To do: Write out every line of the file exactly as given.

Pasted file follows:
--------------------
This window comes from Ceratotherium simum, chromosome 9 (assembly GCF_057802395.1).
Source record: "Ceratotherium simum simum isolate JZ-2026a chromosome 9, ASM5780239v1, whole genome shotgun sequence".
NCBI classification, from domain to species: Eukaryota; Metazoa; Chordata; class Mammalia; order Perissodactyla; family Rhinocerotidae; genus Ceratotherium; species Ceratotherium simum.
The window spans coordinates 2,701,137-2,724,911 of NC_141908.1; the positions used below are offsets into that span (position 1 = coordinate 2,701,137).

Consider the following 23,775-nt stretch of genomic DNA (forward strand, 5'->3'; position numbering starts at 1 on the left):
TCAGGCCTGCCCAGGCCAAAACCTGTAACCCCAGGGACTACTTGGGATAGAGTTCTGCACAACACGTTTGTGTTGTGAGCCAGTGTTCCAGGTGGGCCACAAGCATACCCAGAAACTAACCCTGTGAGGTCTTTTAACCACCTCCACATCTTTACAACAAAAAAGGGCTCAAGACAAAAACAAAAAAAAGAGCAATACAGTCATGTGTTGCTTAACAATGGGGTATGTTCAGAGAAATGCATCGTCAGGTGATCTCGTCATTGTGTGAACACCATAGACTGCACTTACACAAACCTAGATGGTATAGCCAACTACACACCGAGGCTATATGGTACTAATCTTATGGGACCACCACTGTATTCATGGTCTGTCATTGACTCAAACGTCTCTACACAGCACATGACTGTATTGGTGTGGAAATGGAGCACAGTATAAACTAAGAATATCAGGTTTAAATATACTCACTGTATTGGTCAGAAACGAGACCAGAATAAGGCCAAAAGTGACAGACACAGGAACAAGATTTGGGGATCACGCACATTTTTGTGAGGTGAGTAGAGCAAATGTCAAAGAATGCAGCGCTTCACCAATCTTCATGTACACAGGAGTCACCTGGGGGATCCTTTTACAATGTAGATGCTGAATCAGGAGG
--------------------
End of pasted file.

This window comes from Ceratotherium simum, chromosome 9 (assembly GCF_057802395.1).
Source record: "Ceratotherium simum simum isolate JZ-2026a chromosome 9, ASM5780239v1, whole genome shotgun sequence".
NCBI classification, from domain to species: Eukaryota; Metazoa; Chordata; class Mammalia; order Perissodactyla; family Rhinocerotidae; genus Ceratotherium; species Ceratotherium simum.
The window spans coordinates 2,701,137-2,724,911 of NC_141908.1; the positions used below are offsets into that span (position 1 = coordinate 2,701,137).

Consider the following 23,775-nt stretch of genomic DNA (forward strand, 5'->3'; position numbering starts at 1 on the left):
TCAGGCCTGCCCAGGCCAAAACCTGTAACCCCAGGGACTACTTGGGATAGAGTTCTGCACAACACGTTTGTGTTGTGAGCCAGTGTTCCAGGTGGGCCACAAGCATACCCAGAAACTAACCCTGTGAGGTCTTTTAACCACCTCCACATCTTTACAACAAAAAAGGGCTCAAGACAAAAACAAAAAAAAGAGCAATACAGTCATGTGTTGCTTAACAATGGGGTATGTTCAGAGAAATGCATCGTCAGGTGATCTCGTCATTGTGTGAACACCATAGACTGCACTTACACAAACCTAGATGGTATAGCCAACTACACACCGAGGCTATATGGTACTAATCTTATGGGACCACCACTGTATTCATGGTCTGTCATTGACTCAAACGTCTCTACACAGCACATGACTGTATTGGTGTGGAAATGGAGCACAGTATAAACTAAGAATATCAGGTTTAAATATACTCACTGTATTGGTCAGAAACGAGACCAGAATAAGGCCAAAAGTGACAGACACAGGAACAAGATTTGGGGATCACGCACATTTTTGTGAGGTGAGTAGAGCAAATGTCAAAGAATGCAGCGCTTCACCAATCTTCATGTACACAGGAGTCACCTGGGGGATCCTTTTACAATGTAGATGCTGAATCAGGAGG